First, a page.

Kindred Healthcare Nursing HomesKindred Healthcare is one of the largest nursing home and healthcare providers in the U.S. They own 224 nursing facilities and 118 long-term acute care hospitals in 28 states, plus rehabilitation centers and hospitals. Their headquarters are based out of Louisville, Kentucky.

Locations

Kindred Healthcare has nursing homes in more than half the states, dotting the western U.S. coastline from Washington down through California. The eastern seaboard is also covered with locations from Maine, Virginia and all the way to Florida. The Midwest is also has many locations throughout Wisconsin, Illinois and over in Ohio and Indiana. Of course, there are plenty of locations in their home state of Kentucky, with 18 locations there and 8 in neighboring Tennessee.

Justia Lawyer Rating for Jonathan Rosenfeld

Client Reviews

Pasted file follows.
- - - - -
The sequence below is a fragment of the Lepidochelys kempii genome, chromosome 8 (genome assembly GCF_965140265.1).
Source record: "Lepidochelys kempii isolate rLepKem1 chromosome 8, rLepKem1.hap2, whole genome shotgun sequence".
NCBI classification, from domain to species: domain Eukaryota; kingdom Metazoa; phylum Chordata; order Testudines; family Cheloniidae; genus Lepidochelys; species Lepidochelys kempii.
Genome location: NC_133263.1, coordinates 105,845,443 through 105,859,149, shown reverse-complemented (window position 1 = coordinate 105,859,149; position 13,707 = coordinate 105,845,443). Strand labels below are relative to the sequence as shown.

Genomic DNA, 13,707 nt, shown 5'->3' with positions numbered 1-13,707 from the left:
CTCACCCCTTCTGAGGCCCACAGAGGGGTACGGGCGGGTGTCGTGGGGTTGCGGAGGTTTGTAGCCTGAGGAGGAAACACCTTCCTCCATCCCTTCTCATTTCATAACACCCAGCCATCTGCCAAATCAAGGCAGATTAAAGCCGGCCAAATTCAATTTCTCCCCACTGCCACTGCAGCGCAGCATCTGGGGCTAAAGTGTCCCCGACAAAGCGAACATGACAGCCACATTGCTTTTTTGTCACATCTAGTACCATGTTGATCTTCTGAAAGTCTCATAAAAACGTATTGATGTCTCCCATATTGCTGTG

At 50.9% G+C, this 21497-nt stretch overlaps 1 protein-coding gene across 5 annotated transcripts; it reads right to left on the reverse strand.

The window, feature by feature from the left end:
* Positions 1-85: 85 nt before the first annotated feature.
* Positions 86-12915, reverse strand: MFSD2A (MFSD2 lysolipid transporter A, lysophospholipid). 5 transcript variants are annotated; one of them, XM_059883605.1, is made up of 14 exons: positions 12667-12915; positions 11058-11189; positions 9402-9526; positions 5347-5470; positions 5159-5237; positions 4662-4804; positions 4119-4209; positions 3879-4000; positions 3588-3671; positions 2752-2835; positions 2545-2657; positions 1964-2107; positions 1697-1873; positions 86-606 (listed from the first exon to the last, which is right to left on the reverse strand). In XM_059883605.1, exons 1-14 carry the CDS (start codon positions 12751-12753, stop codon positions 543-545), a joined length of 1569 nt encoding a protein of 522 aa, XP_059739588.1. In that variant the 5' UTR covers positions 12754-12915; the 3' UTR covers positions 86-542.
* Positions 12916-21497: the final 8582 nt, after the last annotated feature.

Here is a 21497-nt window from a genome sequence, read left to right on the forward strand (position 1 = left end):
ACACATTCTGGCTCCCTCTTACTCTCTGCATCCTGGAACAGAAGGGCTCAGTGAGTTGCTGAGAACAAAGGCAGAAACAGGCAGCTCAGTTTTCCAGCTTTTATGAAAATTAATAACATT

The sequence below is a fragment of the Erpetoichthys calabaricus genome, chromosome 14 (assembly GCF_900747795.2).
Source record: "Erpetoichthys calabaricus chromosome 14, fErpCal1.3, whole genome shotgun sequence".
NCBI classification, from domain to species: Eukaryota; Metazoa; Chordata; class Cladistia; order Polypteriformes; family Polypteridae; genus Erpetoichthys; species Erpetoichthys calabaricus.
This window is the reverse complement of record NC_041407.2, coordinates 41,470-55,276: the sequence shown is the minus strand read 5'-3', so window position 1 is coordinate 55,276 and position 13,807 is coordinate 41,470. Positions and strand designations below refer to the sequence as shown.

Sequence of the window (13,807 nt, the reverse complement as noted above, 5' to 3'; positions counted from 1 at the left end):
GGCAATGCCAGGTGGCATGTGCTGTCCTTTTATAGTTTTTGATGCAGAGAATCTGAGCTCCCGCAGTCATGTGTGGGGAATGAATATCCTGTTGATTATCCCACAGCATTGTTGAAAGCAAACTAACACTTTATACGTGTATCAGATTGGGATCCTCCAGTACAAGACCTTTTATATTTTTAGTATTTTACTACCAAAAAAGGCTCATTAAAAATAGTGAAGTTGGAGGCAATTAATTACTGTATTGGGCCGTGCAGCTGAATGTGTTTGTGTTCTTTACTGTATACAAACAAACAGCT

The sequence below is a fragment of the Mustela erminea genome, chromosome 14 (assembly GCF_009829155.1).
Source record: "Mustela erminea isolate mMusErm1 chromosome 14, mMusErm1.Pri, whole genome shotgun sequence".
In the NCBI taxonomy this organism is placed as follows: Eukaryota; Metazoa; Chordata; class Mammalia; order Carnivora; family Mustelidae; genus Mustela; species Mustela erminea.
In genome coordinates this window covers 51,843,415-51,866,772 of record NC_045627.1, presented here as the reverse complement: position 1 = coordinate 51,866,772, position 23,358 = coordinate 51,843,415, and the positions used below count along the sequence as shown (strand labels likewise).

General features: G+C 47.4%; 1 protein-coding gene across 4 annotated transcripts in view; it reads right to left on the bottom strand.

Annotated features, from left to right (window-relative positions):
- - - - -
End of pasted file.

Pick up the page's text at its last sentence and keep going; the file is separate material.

★★★★★
Jonathan did a great job helping my family navigate through a lengthy lawsuit involving my grandmother's death in a nursing home. Through every step of the case, Jonathan kept my family informed of the progression of the case. Although our case eventually settled at a mediation, I really was impressed at how well prepared Jonathan was to take the case to trial. Lisa
★★★★★
After I read Jonathan’s Nursing Home Blog, I decided to hire him to look into my wife’s treatment at a local nursing home. Jonathan did a great job explaining the process and the laws that apply to nursing homes. I immediately felt at ease and was glad to have him on my side. Though the lawsuit process was at times frustrating, Jonathan reassured me, particularly at my deposition. I really felt like Jonathan cared about my wife’s best interests, and I think that came across to the lawyers for the nursing home. Eric